Not me personally, but may others have. I think what the oncologist suggested is perfect.

He has told us that the thing with Mast Cells is that it is genetic and as such, we could get another unrelated one down the track. (I can't worry about mights, I just need to deal with this.) 

YES! So true. I was told that Mast Cell Cancer is like that icky description of whack-a-mole games. You throw something at it, it disappears, and can crop up somewhere else. Not always, but it can. And your attitude is EXCELLENT! You are so right. Mights are not predictions, or set in stone. Don't waste energy worrying about them.

Here is an older interview with a mast cell cancer expert. Still relevant information today that may help you feel better about all of this:

https://downloa.....er-basics/

Livermore, CA




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18 August 2022 - 9:35 pm
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Our oncologist called mast cell the most frustrating cancer to treat because it is so unpredictable.

Maggie actually had a tumor removed from her side about 6 months before her amp, and then after her amp she had several more tumors pop up.  After her amp we just had the tumors removed with a punch and a couple of stitches instead of the bigger removal surgery.  Maggie's little sis Tani also had multiple MCTs during her life.  Tani had so may other health issues that the MCT was not the biggest worry. I found her first tumors 1 week before Maggie's last chemo!  Then we did the big surgery with wide margins.  Later on we just took them off with a punch... until the time that new ones popped up before the path report even came back.  After that I just left them alone, I watched them to make sure that they were not ulcerating but decided not to do any more treatment.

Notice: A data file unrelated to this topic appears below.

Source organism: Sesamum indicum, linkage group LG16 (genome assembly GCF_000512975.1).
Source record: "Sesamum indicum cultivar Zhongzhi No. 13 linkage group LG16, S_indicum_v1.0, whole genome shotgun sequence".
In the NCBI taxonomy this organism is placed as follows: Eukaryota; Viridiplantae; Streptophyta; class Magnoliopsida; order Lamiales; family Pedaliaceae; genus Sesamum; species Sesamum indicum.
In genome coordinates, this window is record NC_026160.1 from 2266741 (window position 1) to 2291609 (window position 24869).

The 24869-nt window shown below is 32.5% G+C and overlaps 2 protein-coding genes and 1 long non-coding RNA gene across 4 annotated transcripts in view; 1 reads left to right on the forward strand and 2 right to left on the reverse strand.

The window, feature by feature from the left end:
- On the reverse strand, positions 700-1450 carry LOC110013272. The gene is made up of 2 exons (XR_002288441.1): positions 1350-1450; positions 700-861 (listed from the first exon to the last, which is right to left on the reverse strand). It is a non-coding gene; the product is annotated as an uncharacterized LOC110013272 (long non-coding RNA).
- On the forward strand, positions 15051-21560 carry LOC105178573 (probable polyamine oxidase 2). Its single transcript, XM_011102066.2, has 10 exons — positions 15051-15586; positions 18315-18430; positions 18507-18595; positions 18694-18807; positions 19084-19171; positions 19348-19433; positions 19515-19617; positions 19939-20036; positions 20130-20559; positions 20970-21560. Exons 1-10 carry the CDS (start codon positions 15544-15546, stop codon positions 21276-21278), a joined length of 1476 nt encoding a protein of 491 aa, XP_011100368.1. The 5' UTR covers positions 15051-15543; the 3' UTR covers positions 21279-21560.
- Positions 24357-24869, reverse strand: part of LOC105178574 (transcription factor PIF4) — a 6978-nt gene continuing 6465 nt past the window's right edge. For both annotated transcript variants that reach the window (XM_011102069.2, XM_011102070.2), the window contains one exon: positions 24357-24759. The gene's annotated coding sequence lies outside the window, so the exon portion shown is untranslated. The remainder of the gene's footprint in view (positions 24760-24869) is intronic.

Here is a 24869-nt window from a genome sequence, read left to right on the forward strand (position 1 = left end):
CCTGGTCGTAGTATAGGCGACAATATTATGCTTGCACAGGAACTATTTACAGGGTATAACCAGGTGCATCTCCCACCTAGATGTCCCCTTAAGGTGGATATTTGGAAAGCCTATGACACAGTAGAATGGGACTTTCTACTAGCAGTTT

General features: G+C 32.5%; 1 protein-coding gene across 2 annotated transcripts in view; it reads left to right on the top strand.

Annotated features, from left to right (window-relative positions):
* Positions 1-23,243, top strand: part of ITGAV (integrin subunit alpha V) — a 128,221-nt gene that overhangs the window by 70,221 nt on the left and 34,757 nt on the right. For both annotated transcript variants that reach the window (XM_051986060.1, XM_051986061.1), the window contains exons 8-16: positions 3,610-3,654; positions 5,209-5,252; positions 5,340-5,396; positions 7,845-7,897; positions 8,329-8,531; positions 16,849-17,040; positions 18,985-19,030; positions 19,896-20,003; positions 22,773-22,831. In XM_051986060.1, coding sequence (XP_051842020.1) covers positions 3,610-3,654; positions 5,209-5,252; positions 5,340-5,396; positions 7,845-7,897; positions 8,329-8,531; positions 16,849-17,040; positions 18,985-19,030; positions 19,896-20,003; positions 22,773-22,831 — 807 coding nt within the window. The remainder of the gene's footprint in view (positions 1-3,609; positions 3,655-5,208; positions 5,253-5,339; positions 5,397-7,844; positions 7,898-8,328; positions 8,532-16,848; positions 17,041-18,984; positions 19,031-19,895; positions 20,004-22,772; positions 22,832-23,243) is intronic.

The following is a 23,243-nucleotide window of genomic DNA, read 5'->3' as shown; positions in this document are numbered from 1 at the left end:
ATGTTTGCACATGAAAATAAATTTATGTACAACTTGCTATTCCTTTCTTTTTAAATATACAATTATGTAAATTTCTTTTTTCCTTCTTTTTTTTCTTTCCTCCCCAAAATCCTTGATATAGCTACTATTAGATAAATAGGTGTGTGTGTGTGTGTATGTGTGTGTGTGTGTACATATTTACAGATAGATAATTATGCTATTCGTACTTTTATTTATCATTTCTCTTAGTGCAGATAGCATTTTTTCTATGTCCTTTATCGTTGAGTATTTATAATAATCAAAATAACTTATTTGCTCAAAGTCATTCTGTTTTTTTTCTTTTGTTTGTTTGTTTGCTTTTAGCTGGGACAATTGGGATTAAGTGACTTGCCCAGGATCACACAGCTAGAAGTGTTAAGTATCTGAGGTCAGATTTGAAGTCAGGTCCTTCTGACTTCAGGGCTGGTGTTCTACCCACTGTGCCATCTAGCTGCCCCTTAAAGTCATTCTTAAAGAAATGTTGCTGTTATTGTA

As a reminder- Maggie lived almost 4 years after her amp for a MCT and did not pass from mast cell cancer.  Tani lived to be almost 15, had at least 12 MCTs over her lifetime and she didn't pass from mast cell cancer either.

No way to tell what will happen so just stay as calm and as positive as you can. Good job dealing with what is in front of you now!

Karen and the Spirit Pug Girls

Tri-pug Maggie survived a 4.5 year mast cell cancer battle only to be lost to oral melanoma.

1999 to 2010

 

              Maggie's Story                  Amputation and Chemo